Definition of Minoan in English:

Minoan

adjective

  • Relating to or denoting a Bronze Age civilization centred on Crete (c.3000–1050 bc), its people, or its language.

    • ‘In the same year he proposed the idea that the collapse of Minoan civilization in the Aegean was caused by the eruption of Thera in c. 1500 bc.’
    • ‘The large cresting form is structured in vertically rising bands that resemble segments of stained glass, topped by largo horizontal squiggles reminiscent of Minoan ornamentation.’
    • ‘All of these ideas were dismissed, with emphasis on removing the Minoan civilization on Theta as the likely origin of the Atlantis myth.’
    • ‘Divided into two periods by a devastating earthquake that occurred c. 1700 BC, the Minoan civilization was noted particularly for its Linear A script and distinctive palatial art and architecture.’
    • ‘I found another theory that held that the plundering and subsequent destruction of the palaces, such as Knossos, was the cause for the retreat of Minoan culture.’
    • ‘This picture of Minoan and Cycladic feasts does not permit us to determine their purpose, whether for creating alliances and fostering cooperation, for economic gain, or for sumptuary display.’
    • ‘Nearby on the volcanic island of Thera, or Santorini, archaeologists dug up Minoan buildings, artifacts and a whole city, Akrotiri, buried under volcanic ash like Pompeii.’
    • ‘Greek mythology as we have it developed during the Greek Dark Ages, between the fall of the Minoan civilisation and the rise of classical Hellenism.’
    • ‘Researchers partially unearthed the ruins of a Minoan city and 30,000 persons engulfed by volcanic ash about 1500 B.C.’
    • ‘While Mycenaean frescoes were derived from representations and conventions of Minoan and Cycladic painting, the Mycenaeans adapted these for their own purposes.’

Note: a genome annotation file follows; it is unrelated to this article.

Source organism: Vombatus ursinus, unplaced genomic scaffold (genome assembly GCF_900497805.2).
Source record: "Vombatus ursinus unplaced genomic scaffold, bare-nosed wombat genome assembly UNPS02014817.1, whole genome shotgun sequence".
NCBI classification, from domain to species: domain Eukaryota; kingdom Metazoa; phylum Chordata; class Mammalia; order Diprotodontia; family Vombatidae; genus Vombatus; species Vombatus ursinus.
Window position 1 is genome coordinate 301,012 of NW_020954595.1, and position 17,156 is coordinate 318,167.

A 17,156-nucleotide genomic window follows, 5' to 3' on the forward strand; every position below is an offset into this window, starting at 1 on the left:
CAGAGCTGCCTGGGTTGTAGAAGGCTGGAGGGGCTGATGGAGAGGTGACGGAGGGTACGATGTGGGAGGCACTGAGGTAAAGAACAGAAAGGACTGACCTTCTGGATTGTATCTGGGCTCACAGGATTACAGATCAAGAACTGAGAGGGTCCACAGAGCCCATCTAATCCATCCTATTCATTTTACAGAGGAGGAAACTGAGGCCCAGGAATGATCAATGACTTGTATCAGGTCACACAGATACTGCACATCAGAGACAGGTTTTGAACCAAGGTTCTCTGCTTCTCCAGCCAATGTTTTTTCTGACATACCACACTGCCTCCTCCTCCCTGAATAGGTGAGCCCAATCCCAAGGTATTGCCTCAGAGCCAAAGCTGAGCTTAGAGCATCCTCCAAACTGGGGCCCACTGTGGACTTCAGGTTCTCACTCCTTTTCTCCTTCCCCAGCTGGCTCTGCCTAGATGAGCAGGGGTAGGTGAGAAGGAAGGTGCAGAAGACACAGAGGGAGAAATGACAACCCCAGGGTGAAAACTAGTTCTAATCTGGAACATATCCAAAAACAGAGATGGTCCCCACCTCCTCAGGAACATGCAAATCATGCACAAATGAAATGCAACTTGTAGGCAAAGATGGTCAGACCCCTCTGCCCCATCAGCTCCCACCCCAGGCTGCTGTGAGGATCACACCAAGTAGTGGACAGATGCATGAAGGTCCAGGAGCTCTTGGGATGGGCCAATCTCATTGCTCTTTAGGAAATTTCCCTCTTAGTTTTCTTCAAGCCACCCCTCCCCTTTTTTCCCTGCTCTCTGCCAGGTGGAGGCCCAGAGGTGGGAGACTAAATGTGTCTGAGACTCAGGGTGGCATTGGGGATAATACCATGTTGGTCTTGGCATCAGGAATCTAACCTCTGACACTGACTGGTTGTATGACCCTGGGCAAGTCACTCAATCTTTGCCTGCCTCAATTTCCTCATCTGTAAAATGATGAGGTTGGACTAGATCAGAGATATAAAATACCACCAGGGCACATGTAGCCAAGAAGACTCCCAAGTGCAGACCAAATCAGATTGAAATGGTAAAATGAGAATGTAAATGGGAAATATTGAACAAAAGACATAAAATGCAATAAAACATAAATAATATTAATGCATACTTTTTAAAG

• ‘By c. 1450 bc episodes of destruction in the Minoan palaces and the rise to prominence of the Mycenaeans in the Aegean seem to have resulted in Crete being drawn into the Mycenaean sphere of influence.’
    • ‘Cypriots were influenced by traders from the Minoan civilization, who developed a script for Cypriot commerce.’
    • ‘Borgna grapples with issues of social structure and organization in detail in her comparative study of Minoan and Mycenaean traditions of feasting.’
    • ‘The island's Minoan population, they noted, was likely wiped out by a massive volcanic eruption circa 1450 B.C., a cataclysm that may have inspired Plato's tales of Atlantis being wiped out by floods.’
    • ‘After mooching around the Minoan ruins at Knossos, we hitchhiked to the wildly beautiful lands in the west of the island.’
    • ‘The discovery early in the twentieth century of the Minoan civilization at Knossos in Crete revealed the sudden demise of an early Greek settlement of a highly civilized people.’
    • ‘In the Minoan world the same ideological strategy, aimed at strengthening solidarity and reducing members to anonymous, faceless participants, underlined the huge distance of the community from the center of power.’
    • ‘It would be sacrilege not to visit the famous Minoan palace at Knossos, which is within an easy drive of Fodele.’
    • ‘The Minoan civilization on the island of Crete was named after the legendary King Minos.’
    • ‘Olive oil, too, has ancient origins; Egyptian and Greek texts mention olive oil and its uses, and the Palace of Knossos from Minoan times contained a chamber called the Room of the Olive Press.’

noun

  • 1An inhabitant of Minoan Crete or member of the Minoan people.